Sinclair shaped the industry as we know it.

The first high-octane gasoline. In 1926, Sinclair leapt ahead of most of its competitors with H-C, the industry's original high-octane premium gasoline for motorcars. The 72-octane auto fuel, developed at its Houston refinery, was better than anything then marketed (Lindbergh's flight to Paris the following year was on 73-octane gasoline). H-C stood for "Houston Concentrate," though some advertising men called it "High Compression."

The first racing promotions. Many speedsters of the 1920s sports craze – racing internal combustion vehicles – wore tailored, white Palm Beach coveralls proclaiming the Sinclair name: Gar Wood, supreme on the water; Floyd Clymer, the fastest motorcyclist; road and track auto winners Tommy Milton, Ralph DePalma, Gaston Chevrolet, Cannonball Baker and Art Kline. The publicity moved independent service station owners to buy Sinclair franchises.

The first modern service station. The first modern service station opened in Chicago in 1922, taking maintenance out of the do-it-yourself class in back alleys. Now filling stations offered oil changes, greasing, tire repairs, wash jobs, free air, minor mechanical repairs and a profitable sideline in tires, batteries and accessories. Sinclair's super-stations installed restrooms for the rising ranks of automobile tourists.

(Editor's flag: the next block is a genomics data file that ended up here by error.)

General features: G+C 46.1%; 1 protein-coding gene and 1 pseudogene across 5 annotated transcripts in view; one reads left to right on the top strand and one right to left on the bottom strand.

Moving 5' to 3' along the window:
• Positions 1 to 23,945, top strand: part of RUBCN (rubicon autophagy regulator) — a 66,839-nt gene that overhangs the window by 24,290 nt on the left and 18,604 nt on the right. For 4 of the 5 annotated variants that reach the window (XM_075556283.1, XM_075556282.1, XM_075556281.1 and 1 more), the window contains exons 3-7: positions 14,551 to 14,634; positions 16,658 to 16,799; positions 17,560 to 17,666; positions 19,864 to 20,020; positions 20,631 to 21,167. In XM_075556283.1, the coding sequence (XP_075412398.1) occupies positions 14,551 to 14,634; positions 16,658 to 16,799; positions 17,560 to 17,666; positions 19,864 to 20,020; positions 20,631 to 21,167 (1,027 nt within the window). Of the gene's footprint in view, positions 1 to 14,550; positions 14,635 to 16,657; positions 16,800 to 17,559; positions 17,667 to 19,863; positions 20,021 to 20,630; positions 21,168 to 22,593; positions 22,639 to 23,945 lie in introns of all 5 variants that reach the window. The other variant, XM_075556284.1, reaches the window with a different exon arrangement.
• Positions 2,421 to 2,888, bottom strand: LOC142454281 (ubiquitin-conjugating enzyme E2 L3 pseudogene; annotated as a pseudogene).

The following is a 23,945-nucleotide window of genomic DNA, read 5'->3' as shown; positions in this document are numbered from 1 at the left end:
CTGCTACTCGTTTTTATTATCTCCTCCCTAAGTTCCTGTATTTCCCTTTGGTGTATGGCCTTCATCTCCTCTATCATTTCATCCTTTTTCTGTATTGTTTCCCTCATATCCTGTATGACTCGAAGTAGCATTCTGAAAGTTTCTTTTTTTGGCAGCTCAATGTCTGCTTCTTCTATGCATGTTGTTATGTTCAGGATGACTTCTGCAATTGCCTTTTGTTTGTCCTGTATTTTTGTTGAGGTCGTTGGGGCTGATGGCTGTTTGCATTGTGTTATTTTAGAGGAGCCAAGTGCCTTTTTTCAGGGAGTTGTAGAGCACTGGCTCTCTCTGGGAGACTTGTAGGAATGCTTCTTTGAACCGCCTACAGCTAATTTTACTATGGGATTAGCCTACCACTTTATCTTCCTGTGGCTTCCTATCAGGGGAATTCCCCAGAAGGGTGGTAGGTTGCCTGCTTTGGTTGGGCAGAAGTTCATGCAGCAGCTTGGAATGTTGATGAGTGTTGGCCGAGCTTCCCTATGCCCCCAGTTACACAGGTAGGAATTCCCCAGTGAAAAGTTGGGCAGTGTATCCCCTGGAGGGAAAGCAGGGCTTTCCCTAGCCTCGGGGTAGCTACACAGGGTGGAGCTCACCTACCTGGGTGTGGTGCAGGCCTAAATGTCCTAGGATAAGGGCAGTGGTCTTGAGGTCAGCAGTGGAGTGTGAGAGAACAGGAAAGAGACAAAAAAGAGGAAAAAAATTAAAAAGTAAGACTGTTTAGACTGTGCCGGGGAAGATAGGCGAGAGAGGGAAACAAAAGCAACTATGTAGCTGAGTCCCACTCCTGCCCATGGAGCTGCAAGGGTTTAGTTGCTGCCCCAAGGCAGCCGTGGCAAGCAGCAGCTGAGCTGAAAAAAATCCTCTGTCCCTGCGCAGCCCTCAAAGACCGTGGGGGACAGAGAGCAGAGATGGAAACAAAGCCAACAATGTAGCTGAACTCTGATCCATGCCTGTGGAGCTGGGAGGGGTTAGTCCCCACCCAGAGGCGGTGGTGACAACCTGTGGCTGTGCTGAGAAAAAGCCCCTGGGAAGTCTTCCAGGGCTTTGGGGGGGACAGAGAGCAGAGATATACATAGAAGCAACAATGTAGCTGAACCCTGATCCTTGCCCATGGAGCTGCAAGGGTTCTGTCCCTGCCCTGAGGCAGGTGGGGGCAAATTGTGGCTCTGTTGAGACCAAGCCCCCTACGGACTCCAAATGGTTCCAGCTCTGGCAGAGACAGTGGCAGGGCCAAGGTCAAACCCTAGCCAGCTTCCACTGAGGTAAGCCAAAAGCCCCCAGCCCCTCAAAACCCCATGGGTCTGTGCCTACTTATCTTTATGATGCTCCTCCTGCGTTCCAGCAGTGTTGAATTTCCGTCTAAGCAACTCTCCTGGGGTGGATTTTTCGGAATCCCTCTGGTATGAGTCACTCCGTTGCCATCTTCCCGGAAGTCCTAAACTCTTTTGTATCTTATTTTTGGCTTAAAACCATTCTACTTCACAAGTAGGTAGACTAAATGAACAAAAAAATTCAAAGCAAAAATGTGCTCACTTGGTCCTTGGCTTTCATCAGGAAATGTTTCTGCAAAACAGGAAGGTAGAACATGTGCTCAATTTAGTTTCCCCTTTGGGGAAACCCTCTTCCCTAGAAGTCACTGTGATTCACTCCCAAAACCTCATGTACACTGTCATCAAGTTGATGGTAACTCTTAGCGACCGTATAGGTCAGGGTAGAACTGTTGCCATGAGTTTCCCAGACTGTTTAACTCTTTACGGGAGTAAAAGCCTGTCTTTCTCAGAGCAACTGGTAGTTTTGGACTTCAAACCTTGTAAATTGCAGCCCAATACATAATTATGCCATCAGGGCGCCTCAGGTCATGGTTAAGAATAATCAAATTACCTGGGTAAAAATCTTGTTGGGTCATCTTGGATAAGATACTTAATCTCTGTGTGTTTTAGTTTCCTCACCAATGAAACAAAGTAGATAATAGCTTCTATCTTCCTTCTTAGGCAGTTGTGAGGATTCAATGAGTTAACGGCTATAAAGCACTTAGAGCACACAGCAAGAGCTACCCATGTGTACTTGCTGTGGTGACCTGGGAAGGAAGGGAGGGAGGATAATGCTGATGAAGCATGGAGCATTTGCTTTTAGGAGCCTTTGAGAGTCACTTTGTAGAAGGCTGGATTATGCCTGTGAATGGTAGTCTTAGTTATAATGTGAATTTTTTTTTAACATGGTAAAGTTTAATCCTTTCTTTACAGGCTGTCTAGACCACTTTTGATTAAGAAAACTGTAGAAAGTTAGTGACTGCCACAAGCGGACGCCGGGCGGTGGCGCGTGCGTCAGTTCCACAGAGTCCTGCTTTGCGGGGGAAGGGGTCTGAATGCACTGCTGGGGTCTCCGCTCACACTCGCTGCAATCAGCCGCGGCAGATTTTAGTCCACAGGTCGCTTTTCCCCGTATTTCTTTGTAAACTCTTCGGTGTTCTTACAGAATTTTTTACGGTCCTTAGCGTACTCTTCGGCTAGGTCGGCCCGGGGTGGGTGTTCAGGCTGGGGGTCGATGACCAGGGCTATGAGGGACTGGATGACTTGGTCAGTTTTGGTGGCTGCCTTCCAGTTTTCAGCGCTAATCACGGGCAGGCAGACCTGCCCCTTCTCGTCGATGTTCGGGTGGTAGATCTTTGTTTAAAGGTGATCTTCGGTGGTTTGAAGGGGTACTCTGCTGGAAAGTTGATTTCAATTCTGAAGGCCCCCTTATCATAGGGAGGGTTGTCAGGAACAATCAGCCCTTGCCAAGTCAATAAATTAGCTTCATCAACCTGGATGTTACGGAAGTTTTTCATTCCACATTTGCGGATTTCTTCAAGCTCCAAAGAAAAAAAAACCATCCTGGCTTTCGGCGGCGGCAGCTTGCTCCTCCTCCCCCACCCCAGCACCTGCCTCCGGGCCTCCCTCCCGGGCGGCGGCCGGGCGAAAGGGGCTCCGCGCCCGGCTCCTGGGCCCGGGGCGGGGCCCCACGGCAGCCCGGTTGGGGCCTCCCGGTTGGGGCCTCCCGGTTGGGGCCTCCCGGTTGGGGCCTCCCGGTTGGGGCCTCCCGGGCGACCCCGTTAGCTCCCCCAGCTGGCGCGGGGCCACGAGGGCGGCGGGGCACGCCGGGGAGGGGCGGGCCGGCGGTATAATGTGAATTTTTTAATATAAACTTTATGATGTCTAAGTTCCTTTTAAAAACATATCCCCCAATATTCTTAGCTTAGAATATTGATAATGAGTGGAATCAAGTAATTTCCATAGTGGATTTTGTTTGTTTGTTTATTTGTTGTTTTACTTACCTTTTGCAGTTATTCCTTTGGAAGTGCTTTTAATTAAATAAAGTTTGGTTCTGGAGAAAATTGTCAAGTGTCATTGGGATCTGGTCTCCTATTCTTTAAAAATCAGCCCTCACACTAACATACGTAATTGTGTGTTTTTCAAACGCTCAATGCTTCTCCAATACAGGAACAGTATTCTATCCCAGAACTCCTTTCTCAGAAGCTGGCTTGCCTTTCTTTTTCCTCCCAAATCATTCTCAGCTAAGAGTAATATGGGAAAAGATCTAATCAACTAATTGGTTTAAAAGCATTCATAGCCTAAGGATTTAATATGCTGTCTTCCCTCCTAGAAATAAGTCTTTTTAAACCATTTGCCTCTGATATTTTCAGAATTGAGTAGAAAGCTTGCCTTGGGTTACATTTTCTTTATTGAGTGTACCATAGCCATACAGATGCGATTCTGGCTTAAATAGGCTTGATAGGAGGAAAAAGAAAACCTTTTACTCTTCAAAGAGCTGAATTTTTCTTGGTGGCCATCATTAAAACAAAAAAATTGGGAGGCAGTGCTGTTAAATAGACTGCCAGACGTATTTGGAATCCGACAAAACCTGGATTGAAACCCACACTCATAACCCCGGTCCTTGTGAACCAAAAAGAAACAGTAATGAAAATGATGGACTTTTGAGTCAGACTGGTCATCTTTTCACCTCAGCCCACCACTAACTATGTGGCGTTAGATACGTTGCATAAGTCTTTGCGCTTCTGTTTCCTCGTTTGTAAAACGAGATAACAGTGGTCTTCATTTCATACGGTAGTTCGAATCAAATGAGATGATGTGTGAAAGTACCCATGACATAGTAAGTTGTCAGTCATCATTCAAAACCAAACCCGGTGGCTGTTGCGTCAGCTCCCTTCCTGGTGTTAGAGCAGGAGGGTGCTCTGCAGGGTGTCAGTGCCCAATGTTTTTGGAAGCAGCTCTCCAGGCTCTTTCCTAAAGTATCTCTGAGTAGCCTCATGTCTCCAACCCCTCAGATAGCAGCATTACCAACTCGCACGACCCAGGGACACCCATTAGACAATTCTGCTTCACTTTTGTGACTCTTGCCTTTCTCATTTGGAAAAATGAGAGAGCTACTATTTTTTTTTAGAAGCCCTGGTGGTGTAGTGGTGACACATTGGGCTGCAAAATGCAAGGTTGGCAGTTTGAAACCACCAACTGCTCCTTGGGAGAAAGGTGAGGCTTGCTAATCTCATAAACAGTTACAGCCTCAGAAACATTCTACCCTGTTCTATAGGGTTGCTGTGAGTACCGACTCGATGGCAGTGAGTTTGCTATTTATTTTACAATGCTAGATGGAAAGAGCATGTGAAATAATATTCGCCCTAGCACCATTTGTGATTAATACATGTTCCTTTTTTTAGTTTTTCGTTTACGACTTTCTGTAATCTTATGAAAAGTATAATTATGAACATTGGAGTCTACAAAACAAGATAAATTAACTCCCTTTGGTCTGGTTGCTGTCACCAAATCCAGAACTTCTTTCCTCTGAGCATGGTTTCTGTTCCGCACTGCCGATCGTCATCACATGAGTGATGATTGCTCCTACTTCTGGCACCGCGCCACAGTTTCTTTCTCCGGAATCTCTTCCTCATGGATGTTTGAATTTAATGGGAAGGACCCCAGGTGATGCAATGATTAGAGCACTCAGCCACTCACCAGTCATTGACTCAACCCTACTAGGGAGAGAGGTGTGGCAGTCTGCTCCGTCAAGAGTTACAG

Then Sinclair was dragged into a controversy.

In 1922, the U.S. Navy awarded the Mammoth Oil Company a contract to develop oil reserves in Teapot Dome, Wyoming. Sinclair had created Mammoth specifically to develop the area known for its teapot-shaped butte. But in 1924, the U.S. government sued to cancel the arrangement, alleging fraud because there had been no competitive bidding on the original contract.

Both Mr. Sinclair and Mammoth Oil Company lost heavily in the Teapot Dome venture, the naval reserves being unprofitable. In 1928, Mr. Sinclair voluntarily returned the 250,000 shares that Sinclair Consolidated had invested in Mammoth, plus $400,000 paid in dividends.

A jury unanimously acquitted Mr. Sinclair of involvement in the fraud, but he was convicted of contempt of court for hiring a private detective agency to keep the jury under observation, and of contempt of the Senate for refusing to answer one question after already giving 175,000 words of testimony. He was sentenced to six and a half months in the Washington, D.C., House of Detention in 1929.

Before Mr. Sinclair left to serve his sentence, his board of directors tendered him a unanimous public vote of confidence. He continued as chairman and chief executive officer of Sinclair Consolidated throughout the entire scandal.

Scandal was only the beginning of Sinclair’s problems.

The automotive boom of the 1920s caused heavy competition in the petroleum industry that steadily eroded gasoline prices. As the great economic depression closed in, many thus-far blue chip oil companies faced ruin.

Sinclair was in no better financial shape than its competitors.

On Black Tuesday, Oct. 29, 1929, the most devastating stock market crash in U.S. history initiated the 10-year Great Depression.

Southwestern Sinclair salesmen helped make Sinclair one of the nation’s largest oil companies.